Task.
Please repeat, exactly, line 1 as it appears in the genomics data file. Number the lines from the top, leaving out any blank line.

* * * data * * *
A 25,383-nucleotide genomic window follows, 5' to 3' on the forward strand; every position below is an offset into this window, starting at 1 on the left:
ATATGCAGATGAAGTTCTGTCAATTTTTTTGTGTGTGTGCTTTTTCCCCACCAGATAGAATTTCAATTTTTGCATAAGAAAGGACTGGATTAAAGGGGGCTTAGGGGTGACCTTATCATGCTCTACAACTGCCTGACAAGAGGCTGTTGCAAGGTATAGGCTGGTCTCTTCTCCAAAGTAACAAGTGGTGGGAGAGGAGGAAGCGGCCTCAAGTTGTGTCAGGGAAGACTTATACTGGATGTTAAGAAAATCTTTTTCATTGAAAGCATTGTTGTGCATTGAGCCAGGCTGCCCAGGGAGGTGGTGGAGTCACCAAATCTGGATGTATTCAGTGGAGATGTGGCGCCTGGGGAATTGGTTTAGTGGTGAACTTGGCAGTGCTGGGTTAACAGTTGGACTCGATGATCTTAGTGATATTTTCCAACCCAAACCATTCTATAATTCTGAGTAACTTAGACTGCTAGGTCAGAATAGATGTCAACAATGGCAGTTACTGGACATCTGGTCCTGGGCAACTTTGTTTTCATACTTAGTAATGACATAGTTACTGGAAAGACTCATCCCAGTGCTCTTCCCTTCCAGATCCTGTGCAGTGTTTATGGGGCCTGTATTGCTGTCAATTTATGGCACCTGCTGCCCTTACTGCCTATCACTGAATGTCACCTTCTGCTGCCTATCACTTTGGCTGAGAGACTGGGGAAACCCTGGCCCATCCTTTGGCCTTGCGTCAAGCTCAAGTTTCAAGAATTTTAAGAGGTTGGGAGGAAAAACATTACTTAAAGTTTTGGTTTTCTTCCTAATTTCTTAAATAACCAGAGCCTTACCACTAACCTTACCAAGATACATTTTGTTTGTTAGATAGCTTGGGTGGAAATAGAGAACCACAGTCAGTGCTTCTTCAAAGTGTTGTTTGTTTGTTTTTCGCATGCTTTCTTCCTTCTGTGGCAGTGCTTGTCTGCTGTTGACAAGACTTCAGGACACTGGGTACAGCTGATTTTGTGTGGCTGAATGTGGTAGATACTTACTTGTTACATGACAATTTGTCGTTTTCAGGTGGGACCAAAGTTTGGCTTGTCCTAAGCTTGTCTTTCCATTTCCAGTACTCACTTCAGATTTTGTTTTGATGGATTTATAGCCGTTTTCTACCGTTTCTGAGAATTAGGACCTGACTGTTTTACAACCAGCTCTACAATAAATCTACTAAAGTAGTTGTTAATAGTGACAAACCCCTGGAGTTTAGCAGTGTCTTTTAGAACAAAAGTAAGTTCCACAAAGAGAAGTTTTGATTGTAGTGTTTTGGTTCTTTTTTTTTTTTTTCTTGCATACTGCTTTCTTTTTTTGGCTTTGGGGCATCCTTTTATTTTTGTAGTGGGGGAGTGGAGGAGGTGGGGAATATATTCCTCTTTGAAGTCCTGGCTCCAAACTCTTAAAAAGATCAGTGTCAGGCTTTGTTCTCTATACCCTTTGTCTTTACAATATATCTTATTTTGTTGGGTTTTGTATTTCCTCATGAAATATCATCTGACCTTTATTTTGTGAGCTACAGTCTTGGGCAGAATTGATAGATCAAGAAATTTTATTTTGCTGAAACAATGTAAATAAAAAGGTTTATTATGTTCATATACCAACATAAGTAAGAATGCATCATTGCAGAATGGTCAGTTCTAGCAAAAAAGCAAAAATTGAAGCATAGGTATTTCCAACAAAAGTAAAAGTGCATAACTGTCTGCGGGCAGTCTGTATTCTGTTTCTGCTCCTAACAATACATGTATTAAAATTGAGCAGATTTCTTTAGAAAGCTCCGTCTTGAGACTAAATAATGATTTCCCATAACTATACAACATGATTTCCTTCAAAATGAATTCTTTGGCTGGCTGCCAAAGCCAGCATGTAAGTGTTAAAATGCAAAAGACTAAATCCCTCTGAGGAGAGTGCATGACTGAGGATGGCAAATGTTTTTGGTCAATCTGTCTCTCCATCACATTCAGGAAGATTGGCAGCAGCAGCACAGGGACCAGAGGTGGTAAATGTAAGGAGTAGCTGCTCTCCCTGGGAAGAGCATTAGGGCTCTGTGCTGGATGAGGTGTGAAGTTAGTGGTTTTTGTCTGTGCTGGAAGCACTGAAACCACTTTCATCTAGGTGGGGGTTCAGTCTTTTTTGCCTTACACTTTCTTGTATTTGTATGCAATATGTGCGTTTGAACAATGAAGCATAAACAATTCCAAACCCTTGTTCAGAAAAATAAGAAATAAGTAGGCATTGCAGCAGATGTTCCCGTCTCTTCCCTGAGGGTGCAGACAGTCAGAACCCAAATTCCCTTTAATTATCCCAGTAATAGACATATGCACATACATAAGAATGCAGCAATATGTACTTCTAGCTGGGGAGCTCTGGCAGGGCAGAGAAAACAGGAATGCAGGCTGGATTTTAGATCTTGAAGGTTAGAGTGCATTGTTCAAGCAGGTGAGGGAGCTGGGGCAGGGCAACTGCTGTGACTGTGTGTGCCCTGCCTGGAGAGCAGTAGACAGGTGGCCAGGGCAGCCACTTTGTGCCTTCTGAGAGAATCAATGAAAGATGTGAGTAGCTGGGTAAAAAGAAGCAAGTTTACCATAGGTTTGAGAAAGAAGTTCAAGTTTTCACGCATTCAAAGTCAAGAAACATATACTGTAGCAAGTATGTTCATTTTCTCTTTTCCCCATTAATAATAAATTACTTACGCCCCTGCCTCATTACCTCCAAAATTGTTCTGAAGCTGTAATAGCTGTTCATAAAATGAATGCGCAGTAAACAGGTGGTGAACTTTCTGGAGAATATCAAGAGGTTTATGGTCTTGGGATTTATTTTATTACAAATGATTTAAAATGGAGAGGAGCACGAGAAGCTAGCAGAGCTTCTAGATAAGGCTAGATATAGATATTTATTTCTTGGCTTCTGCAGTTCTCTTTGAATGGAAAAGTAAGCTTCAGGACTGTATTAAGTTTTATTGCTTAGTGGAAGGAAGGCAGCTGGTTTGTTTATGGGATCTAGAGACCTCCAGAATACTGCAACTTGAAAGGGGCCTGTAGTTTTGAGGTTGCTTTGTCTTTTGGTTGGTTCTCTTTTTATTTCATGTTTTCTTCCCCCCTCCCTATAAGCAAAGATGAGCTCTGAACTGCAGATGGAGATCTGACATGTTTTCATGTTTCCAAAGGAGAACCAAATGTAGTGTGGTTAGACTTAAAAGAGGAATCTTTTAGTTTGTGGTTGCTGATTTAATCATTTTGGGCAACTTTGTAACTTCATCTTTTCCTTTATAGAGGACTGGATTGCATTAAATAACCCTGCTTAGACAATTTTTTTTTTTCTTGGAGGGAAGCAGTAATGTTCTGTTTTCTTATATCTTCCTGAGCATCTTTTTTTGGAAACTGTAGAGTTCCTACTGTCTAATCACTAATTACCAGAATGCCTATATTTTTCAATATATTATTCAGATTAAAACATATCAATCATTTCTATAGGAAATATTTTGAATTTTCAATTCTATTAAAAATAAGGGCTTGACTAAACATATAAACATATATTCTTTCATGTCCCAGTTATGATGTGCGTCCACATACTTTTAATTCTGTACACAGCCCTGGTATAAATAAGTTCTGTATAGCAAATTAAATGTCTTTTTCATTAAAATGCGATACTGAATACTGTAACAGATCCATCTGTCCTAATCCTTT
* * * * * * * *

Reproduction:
A 25,383-nucleotide genomic window follows, 5' to 3' on the forward strand; every position below is an offset into this window, starting at 1 on the left: